We need to talk about good research practice
It is deeply concerning to read the 120 testimonies that PhD student Maria Toft from the University of Copenhagen has taken initiative to collect for the #pleasedontstealmywork campaign and share in anonymised form on Science Report. Early-career researchers have shared their experiences with incidents in which senior researchers have used their text or data without involving or crediting the early-career researcher who produced it. This should never happen.
At AU, we’re only aware of a few incidents that have been handled by the Research Practice Committee or one of the advisers for responsible conduct of research. It’s not unconceivable, however, that there are incidents that go unreported; going public with incidents of this kind can be a risky affair for early-career researchers. Relationships and networks are important if you want to succeed in academia, and it takes a lot of courage to break the silence – and to say no where the situation calls for it.
But nonetheless, this is what we encourage you to do. To dare to speak out, and to say no.
The campaign #pleasedontstealmywork testifies to a problem in academic culture. We have to bring this problem into the light in order to reach a shared understanding of what good research practice is: what are the limits of collaboration, who should receive credit for what, and where we draw the line between inspiration and theft. Sharing knowledge and building on the achievements of others is the essence of research. This means that it’s necessary to initiate dialogue about the ground rules for co-authorship and data-sharing in our research groups if these issues aren’t already being discussed.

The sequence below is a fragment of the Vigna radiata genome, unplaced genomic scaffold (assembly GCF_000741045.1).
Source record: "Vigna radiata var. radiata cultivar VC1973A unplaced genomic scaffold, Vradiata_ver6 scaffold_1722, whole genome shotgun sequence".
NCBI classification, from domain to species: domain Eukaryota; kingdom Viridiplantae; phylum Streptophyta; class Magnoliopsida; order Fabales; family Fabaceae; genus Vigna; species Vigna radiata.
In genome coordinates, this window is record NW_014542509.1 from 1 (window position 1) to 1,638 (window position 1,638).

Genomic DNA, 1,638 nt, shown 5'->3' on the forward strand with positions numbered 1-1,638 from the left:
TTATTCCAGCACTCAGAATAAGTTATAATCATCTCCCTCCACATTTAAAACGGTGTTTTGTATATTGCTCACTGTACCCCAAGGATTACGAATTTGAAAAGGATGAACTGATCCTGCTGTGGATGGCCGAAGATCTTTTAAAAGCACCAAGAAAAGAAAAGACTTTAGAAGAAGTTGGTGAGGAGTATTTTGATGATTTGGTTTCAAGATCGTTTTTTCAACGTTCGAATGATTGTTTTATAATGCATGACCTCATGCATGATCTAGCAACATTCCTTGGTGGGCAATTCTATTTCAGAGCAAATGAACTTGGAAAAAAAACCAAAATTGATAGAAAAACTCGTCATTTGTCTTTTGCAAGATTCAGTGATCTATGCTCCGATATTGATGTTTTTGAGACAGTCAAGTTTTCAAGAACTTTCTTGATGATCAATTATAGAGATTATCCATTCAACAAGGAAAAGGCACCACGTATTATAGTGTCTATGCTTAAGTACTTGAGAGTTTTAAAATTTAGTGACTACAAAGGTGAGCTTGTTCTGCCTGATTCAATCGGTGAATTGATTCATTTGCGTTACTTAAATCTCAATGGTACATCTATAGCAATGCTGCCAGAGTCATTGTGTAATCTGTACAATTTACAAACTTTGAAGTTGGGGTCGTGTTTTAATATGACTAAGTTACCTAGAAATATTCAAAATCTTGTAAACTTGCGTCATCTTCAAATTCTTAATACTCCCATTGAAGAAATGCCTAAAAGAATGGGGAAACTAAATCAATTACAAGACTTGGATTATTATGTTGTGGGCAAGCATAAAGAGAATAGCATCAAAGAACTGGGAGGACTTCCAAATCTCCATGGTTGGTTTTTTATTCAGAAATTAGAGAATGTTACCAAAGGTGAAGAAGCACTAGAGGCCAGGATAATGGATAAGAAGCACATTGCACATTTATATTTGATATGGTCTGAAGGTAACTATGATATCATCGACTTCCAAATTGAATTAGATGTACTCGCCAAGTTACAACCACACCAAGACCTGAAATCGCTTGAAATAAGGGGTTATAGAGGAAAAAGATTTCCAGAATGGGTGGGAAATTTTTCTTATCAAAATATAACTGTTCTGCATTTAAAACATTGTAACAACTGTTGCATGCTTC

Ongoing dialogue about research practice and asking questions about doubts and grey areas can help prevent distrust and suspicion taking root. But in cases in which it’s known or suspected that lines have been crossed, Aarhus University’s responsible conduct of research advisers are available to offer confidential help and advice. It’s important to discuss these questions – and it’s important to say no to unethical behaviour.
The Recommendations for the Conduct, Reporting, Editing, and Publication of Scholarly Work in Medical Journals (commonly referred to as the Vancouver Convention) were drawn up by the International Committee of Medical Journal Editors (ICMJE).
Read the recommendations here
Advisers on the responsible conduct of research and freedom of research